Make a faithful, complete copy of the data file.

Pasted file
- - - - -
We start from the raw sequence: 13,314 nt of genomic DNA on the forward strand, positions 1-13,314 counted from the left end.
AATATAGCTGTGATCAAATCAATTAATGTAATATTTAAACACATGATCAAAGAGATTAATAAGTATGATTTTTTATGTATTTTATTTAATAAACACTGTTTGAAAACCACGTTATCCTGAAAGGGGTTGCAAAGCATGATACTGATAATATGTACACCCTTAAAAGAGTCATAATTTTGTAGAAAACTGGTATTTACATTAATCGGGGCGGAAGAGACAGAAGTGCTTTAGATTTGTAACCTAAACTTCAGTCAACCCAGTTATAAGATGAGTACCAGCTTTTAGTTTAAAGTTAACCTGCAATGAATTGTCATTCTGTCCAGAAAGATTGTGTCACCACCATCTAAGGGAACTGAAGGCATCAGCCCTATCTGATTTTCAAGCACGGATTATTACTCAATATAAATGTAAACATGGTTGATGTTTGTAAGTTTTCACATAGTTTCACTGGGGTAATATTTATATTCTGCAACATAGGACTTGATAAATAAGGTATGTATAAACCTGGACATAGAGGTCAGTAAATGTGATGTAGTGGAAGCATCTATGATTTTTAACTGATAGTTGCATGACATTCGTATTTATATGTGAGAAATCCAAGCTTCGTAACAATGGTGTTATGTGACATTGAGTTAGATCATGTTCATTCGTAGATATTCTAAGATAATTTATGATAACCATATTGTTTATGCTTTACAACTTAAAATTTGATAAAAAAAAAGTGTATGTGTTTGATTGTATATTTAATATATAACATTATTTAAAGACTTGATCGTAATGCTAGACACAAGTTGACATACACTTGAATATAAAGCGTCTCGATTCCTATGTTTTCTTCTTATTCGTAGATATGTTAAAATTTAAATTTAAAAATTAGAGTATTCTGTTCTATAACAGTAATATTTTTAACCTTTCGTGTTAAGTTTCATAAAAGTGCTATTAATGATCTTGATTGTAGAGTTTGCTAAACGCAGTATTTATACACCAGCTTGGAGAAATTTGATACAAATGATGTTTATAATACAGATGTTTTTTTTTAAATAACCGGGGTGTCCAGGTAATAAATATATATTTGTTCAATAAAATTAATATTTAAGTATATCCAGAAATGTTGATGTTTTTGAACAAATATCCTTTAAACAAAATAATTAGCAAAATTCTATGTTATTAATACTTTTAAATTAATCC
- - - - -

We start from the raw sequence: 13,314 nt of genomic DNA on the forward strand, positions 1-13,314 counted from the left end.
AATATAGCTGTGATCAAATCAATTAATGTAATATTTAAACACATGATCAAAGAGATTAATAAGTATGATTTTTTATGTATTTTATTTAATAAACACTGTTTGAAAACCACGTTATCCTGAAAGGGGTTGCAAAGCATGATACTGATAATATGTACACCCTTAAAAGAGTCATAATTTTGTAGAAAACTGGTATTTACATTAATCGGGGCGGAAGAGACAGAAGTGCTTTAGATTTGTAACCTAAACTTCAGTCAACCCAGTTATAAGATGAGTACCAGCTTTTAGTTTAAAGTTAACCTGCAATGAATTGTCATTCTGTCCAGAAAGATTGTGTCACCACCATCTAAGGGAACTGAAGGCATCAGCCCTATCTGATTTTCAAGCACGGATTATTACTCAATATAAATGTAAACATGGTTGATGTTTGTAAGTTTTCACATAGTTTCACTGGGGTAATATTTATATTCTGCAACATAGGACTTGATAAATAAGGTATGTATAAACCTGGACATAGAGGTCAGTAAATGTGATGTAGTGGAAGCATCTATGATTTTTAACTGATAGTTGCATGACATTCGTATTTATATGTGAGAAATCCAAGCTTCGTAACAATGGTGTTATGTGACATTGAGTTAGATCATGTTCATTCGTAGATATTCTAAGATAATTTATGATAACCATATTGTTTATGCTTTACAACTTAAAATTTGATAAAAAAAAAGTGTATGTGTTTGATTGTATATTTAATATATAACATTATTTAAAGACTTGATCGTAATGCTAGACACAAGTTGACATACACTTGAATATAAAGCGTCTCGATTCCTATGTTTTCTTCTTATTCGTAGATATGTTAAAATTTAAATTTAAAAATTAGAGTATTCTGTTCTATAACAGTAATATTTTTAACCTTTCGTGTTAAGTTTCATAAAAGTGCTATTAATGATCTTGATTGTAGAGTTTGCTAAACGCAGTATTTATACACCAGCTTGGAGAAATTTGATACAAATGATGTTTATAATACAGATGTTTTTTTTTAAATAACCGGGGTGTCCAGGTAATAAATATATATTTGTTCAATAAAATTAATATTTAAGTATATCCAGAAATGTTGATGTTTTTGAACAAATATCCTTTAAACAAAATAATTAGCAAAATTCTATGTTATTAATACTTTTAAATTAATCC